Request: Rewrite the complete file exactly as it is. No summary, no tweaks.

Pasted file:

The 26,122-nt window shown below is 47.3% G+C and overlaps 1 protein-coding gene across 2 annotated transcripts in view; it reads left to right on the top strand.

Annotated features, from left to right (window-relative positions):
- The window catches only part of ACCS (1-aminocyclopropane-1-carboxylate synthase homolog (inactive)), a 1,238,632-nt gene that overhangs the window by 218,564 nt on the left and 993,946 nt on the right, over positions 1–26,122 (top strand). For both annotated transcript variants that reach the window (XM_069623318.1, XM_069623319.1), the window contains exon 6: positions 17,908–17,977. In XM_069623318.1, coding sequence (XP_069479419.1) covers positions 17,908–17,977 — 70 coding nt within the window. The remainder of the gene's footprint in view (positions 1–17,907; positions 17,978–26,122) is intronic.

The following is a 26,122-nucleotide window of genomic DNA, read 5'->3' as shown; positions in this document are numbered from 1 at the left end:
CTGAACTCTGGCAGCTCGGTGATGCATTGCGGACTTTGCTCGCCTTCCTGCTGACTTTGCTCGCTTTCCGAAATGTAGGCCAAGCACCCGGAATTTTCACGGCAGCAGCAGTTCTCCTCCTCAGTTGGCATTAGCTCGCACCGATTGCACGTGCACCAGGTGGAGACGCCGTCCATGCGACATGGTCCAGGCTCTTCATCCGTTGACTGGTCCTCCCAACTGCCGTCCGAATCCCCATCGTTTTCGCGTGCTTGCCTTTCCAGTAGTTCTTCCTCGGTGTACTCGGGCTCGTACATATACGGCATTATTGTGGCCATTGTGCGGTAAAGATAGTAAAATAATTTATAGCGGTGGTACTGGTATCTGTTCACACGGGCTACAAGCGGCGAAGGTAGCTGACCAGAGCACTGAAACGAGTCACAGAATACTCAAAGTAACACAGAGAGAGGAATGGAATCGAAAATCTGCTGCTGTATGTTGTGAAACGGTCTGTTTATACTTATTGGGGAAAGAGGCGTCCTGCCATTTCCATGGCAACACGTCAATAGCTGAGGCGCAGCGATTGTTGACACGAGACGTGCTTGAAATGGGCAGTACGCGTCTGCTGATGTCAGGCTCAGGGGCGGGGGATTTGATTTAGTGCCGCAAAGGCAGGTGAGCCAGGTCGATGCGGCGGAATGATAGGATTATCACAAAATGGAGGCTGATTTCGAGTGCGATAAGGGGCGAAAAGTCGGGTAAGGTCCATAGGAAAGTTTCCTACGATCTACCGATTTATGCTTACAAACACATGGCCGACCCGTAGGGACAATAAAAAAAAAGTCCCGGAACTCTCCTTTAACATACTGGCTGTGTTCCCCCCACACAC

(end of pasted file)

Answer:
The 26,122-nt window shown below is 47.3% G+C and overlaps 1 protein-coding gene across 2 annotated transcripts in view; it reads left to right on the top strand.

Annotated features, from left to right (window-relative positions):
- The window catches only part of ACCS (1-aminocyclopropane-1-carboxylate synthase homolog (inactive)), a 1,238,632-nt gene that overhangs the window by 218,564 nt on the left and 993,946 nt on the right, over positions 1–26,122 (top strand). For both annotated transcript variants that reach the window (XM_069623318.1, XM_069623319.1), the window contains exon 6: positions 17,908–17,977. In XM_069623318.1, coding sequence (XP_069479419.1) covers positions 17,908–17,977 — 70 coding nt within the window. The remainder of the gene's footprint in view (positions 1–17,907; positions 17,978–26,122) is intronic.

The following is a 26,122-nucleotide window of genomic DNA, read 5'->3' as shown; positions in this document are numbered from 1 at the left end:
CTGAACTCTGGCAGCTCGGTGATGCATTGCGGACTTTGCTCGCCTTCCTGCTGACTTTGCTCGCTTTCCGAAATGTAGGCCAAGCACCCGGAATTTTCACGGCAGCAGCAGTTCTCCTCCTCAGTTGGCATTAGCTCGCACCGATTGCACGTGCACCAGGTGGAGACGCCGTCCATGCGACATGGTCCAGGCTCTTCATCCGTTGACTGGTCCTCCCAACTGCCGTCCGAATCCCCATCGTTTTCGCGTGCTTGCCTTTCCAGTAGTTCTTCCTCGGTGTACTCGGGCTCGTACATATACGGCATTATTGTGGCCATTGTGCGGTAAAGATAGTAAAATAATTTATAGCGGTGGTACTGGTATCTGTTCACACGGGCTACAAGCGGCGAAGGTAGCTGACCAGAGCACTGAAACGAGTCACAGAATACTCAAAGTAACACAGAGAGAGGAATGGAATCGAAAATCTGCTGCTGTATGTTGTGAAACGGTCTGTTTATACTTATTGGGGAAAGAGGCGTCCTGCCATTTCCATGGCAACACGTCAATAGCTGAGGCGCAGCGATTGTTGACACGAGACGTGCTTGAAATGGGCAGTACGCGTCTGCTGATGTCAGGCTCAGGGGCGGGGGATTTGATTTAGTGCCGCAAAGGCAGGTGAGCCAGGTCGATGCGGCGGAATGATAGGATTATCACAAAATGGAGGCTGATTTCGAGTGCGATAAGGGGCGAAAAGTCGGGTAAGGTCCATAGGAAAGTTTCCTACGATCTACCGATTTATGCTTACAAACACATGGCCGACCCGTAGGGACAATAAAAAAAAAGTCCCGGAACTCTCCTTTAACATACTGGCTGTGTTCCCCCCACACAC